For limited partners, making a successful contrarian bet in private equity is about as easy as finding the Holy Grail. Generating outsized returns using a truly differentiated investment thesis may be every investor’s goal; but in practice, breaking away from the herd mentality is easier said than done.
To a certain extent, investing in emer-ging markets always requires a degree of contrarian thinking, if only because making predictions in this segment is notoriously difficult – due to everything from currency volatility to political risk.
At the Emerging Markets Private Equity Association’s Global Private Equity Confe-rence in Washington DC in May, a number of LPs spoke about the ways in which they view emerging markets differently from their peers. For instance, at least one LP challenged the idea of earmarking a specific percentage to emerging market managers.
“We’ve never had a set allocation,” said Alona Ponomareva, principal portfolio manager for The World Bank’s pensions and endowments department. “I actually am not a big fan of a set allocation. We’re looking from the bottom up. We’re not looking to put in 10 percent or 20 percent. We’re looking to find good managers in emerging markets and once we find them we commit to them.”
The most recent private equity perfor-mance data from Cambridge Associates shows that overall, US private equity returns have outperformed emerging markets over one-year, three-year, five-year and 10-year periods. But Ponomareva said that various regions in the World Bank’s emerging markets portfolio have actually outperformed the US.
“It’s the regional funds in Asia,” she said. “We have also done fairly well in Africa.”
Africa has been a particularly hot topic within emerging markets for GPs and LPs lately, in part due to the growing number of managers focusing on the continent.
“I would describe our current review pipeline [in Africa] in terms of number of funds to be the largest it’s ever been,” said panellist Mike Koenig, a managing director at Hamilton Lane. “That tells us that there is a peaking interest in it. The question we always ask ourselves is: when there’s a particular emphasis around a particular region or strategy, what are the drivers for it? Is this a place we can lock up capital for 10 to 12 years?”
Indeed, despite widespread enthusiasm from investors for private equity in Africa, some prominent voices in the industry have expressed a healthy level of scepticism for investing in the most popular regions.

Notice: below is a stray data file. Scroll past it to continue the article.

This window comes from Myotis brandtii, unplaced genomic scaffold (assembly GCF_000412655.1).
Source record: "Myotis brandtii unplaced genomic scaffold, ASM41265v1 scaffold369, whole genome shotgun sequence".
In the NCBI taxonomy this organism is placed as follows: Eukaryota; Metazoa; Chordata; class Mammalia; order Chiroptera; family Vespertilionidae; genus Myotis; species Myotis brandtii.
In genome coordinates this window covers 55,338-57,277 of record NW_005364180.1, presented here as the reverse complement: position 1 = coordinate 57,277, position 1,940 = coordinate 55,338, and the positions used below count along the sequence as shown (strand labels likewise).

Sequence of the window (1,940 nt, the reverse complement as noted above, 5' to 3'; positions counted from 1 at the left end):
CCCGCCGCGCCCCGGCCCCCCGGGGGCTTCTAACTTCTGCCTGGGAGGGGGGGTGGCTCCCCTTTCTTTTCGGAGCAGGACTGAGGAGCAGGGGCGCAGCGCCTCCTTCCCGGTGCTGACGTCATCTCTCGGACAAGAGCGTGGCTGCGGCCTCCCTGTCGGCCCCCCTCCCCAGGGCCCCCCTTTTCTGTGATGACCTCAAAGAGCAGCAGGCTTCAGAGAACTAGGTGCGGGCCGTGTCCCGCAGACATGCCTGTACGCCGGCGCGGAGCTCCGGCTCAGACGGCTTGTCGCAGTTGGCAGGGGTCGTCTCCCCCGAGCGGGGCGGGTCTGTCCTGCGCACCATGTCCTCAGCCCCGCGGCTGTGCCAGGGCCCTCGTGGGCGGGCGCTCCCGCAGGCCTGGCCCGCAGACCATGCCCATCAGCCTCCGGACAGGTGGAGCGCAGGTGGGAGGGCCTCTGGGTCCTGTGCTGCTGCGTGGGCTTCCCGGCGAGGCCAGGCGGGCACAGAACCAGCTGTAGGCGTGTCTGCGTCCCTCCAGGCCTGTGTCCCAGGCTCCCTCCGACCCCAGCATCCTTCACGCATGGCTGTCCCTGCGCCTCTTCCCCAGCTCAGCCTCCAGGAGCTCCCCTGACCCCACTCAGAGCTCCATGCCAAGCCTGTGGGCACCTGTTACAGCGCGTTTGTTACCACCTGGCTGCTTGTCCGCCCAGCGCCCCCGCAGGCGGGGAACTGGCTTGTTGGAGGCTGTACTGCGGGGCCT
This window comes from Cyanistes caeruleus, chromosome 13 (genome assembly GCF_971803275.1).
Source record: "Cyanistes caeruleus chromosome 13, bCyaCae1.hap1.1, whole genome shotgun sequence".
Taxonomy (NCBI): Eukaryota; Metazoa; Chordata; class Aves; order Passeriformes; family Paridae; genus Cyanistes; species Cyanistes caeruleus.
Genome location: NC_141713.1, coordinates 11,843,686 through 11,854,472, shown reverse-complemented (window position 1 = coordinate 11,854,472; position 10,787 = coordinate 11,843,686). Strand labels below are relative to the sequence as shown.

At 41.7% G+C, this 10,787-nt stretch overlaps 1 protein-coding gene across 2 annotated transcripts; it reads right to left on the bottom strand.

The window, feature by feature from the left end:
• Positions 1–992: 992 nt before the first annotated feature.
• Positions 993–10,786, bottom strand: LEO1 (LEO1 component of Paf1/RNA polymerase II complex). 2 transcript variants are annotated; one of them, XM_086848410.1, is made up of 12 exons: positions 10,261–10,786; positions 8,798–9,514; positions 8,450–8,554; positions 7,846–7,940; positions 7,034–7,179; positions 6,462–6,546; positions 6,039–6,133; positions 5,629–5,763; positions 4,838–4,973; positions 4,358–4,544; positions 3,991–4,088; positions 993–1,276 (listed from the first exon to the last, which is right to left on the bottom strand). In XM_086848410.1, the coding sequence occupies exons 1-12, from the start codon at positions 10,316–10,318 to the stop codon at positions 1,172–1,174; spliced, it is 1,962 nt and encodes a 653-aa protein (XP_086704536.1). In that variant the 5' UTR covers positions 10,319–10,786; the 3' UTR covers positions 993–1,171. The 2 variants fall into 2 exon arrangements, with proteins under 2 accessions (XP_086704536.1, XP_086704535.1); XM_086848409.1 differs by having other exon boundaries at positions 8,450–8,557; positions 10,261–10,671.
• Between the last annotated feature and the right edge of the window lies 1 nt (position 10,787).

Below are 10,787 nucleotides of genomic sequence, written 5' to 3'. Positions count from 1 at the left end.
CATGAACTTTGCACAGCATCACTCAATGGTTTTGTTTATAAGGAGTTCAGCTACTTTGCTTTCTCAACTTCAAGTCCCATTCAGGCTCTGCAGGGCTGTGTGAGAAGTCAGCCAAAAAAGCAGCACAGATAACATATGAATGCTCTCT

At this year’s Milken Global Conference in Los Angeles, TPG co-founder David Bonderman was quick to point out that he wouldn’t advocate a specific country or set of countries as having a strong national investment story. “We’re investing in companies, not countries,” Bonderman said. “If you talk to LPs now, everyone wants to be in Africa, which probably means it’s a bad place to invest.”
At The World Bank, however, Ponomareva could hardly be more bullish on the continent.
“We actually want to be closer to the ground and invest with the firms that only invest in Africa,” she said. “If you look at it from the macro and the micro [perspective], I think it’s going to be a fantastic market for many, many decades.”
Another panelist, Rashad Kaldany, exe-cutive vice-president of emerging markets at The Caisse de Dépôt et Placement du Québec, expressed his view that compa-ring specific emerging markets to others in terms of performance is something of a fool’s errand.
“I can’t say it’s clear which region has outperformed another,” he said, adding that for the next 18 to 24 months, The Caisse would be focusing on markets in Latin America and Southeast Asia.
Meanwhile, Hamilton Lane’s Koenig insisted that he prefers benchmarking emerging market performance against public markets rather than developed economies. “It is hard to make the comparison directly to developed markets,” he insisted.
On the topic of co-investments – something for which almost all LPs have developed a greater appetite in recent years – Ponomareva again expressed a contrarian view.
“At this point we’re not quite there yet,” she said. “It’s obviously a growing trend and it’s not going to change, but you have to be ready for it. You have to make decisions at the institutional level that you’re going to do this. You have to have a team … While we have been talking about this internally, we have not gotten to the point where the institution has decided this is where we’re going.”
If there’s one thing all of these LPs share, it’s a contrarian take on widely-established views on how to approach emerging markets. And if some of their returns are anything to go by, it creates an interesting contradiction: while it’s true that the point of convening at conferences such as this is to gain insights on the current investor consensus, for LPs, the best way to tackle emerging markets may actually be to ignore the conventional wisdom.